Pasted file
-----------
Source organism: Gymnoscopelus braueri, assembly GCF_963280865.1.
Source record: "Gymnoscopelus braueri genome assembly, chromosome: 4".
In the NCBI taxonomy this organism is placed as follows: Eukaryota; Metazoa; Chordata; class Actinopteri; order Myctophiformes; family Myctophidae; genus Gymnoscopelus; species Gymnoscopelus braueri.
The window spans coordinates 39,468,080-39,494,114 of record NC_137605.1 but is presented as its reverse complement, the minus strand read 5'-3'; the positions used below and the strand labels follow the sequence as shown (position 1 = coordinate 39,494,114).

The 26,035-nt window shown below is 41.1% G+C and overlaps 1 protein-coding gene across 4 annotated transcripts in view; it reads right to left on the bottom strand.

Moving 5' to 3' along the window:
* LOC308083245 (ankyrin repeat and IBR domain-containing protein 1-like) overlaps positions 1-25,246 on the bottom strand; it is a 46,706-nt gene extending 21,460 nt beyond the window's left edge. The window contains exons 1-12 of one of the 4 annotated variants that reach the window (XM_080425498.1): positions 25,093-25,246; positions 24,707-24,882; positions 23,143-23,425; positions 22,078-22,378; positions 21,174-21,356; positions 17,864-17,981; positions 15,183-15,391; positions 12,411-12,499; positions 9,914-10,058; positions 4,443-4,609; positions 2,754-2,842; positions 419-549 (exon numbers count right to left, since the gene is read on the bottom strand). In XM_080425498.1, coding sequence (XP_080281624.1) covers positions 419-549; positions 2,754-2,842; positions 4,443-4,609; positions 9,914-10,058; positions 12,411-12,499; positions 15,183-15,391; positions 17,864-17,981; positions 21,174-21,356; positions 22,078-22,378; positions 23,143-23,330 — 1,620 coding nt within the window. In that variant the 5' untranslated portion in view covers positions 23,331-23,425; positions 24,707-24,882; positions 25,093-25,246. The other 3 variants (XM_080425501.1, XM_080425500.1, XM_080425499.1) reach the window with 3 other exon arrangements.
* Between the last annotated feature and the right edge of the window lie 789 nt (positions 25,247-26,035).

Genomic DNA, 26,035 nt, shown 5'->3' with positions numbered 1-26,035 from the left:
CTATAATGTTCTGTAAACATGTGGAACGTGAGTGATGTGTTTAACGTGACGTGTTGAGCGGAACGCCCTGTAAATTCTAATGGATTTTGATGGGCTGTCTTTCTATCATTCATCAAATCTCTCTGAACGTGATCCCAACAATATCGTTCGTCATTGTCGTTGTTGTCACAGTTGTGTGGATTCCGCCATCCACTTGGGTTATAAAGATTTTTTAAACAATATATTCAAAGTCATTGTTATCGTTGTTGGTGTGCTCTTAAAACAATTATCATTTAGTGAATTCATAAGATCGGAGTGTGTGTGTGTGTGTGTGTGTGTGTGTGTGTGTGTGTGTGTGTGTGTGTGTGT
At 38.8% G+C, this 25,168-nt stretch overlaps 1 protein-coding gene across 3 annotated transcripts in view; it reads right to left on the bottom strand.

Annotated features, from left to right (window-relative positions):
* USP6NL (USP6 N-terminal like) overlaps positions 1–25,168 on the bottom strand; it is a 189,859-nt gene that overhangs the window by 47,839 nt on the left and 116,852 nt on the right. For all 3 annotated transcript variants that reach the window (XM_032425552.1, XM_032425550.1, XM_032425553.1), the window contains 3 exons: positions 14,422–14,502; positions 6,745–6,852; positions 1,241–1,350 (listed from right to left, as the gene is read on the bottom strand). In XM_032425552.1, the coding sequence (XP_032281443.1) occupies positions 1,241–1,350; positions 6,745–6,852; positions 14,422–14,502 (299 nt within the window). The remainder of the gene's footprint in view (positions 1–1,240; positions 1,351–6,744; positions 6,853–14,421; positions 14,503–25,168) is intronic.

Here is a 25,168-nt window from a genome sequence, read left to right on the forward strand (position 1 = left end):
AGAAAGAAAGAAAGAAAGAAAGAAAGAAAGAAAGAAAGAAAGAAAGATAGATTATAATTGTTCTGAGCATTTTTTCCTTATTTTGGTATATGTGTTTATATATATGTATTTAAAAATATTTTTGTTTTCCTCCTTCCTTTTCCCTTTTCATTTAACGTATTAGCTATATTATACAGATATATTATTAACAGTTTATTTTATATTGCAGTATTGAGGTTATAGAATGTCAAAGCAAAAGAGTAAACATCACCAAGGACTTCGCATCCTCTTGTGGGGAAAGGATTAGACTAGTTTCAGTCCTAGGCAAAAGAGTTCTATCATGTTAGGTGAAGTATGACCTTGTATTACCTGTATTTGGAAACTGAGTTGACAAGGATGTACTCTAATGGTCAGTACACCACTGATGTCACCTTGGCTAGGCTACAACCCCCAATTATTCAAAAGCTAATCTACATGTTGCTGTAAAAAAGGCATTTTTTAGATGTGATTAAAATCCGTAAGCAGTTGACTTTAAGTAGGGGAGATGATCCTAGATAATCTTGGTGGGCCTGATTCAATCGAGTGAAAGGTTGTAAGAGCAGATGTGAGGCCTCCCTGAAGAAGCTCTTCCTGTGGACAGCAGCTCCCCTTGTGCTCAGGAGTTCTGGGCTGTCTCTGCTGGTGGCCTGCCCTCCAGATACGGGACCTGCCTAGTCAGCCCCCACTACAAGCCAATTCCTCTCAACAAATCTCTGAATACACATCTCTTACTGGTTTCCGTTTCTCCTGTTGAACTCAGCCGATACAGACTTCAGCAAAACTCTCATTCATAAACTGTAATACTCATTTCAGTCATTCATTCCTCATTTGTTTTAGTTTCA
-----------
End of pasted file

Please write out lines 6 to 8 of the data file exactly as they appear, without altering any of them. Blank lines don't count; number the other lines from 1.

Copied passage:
Moving 5' to 3' along the window:
* LOC308083245 (ankyrin repeat and IBR domain-containing protein 1-like) overlaps positions 1-25,246 on the bottom strand; it is a 46,706-nt gene extending 21,460 nt beyond the window's left edge. The window contains exons 1-12 of one of the 4 annotated variants that reach the window (XM_080425498.1): positions 25,093-25,246; positions 24,707-24,882; positions 23,143-23,425; positions 22,078-22,378; positions 21,174-21,356; positions 17,864-17,981; positions 15,183-15,391; positions 12,411-12,499; positions 9,914-10,058; positions 4,443-4,609; positions 2,754-2,842; positions 419-549 (exon numbers count right to left, since the gene is read on the bottom strand). In XM_080425498.1, coding sequence (XP_080281624.1) covers positions 419-549; positions 2,754-2,842; positions 4,443-4,609; positions 9,914-10,058; positions 12,411-12,499; positions 15,183-15,391; positions 17,864-17,981; positions 21,174-21,356; positions 22,078-22,378; positions 23,143-23,330 — 1,620 coding nt within the window. In that variant the 5' untranslated portion in view covers positions 23,331-23,425; positions 24,707-24,882; positions 25,093-25,246. The other 3 variants (XM_080425501.1, XM_080425500.1, XM_080425499.1) reach the window with 3 other exon arrangements.
* Between the last annotated feature and the right edge of the window lie 789 nt (positions 25,247-26,035).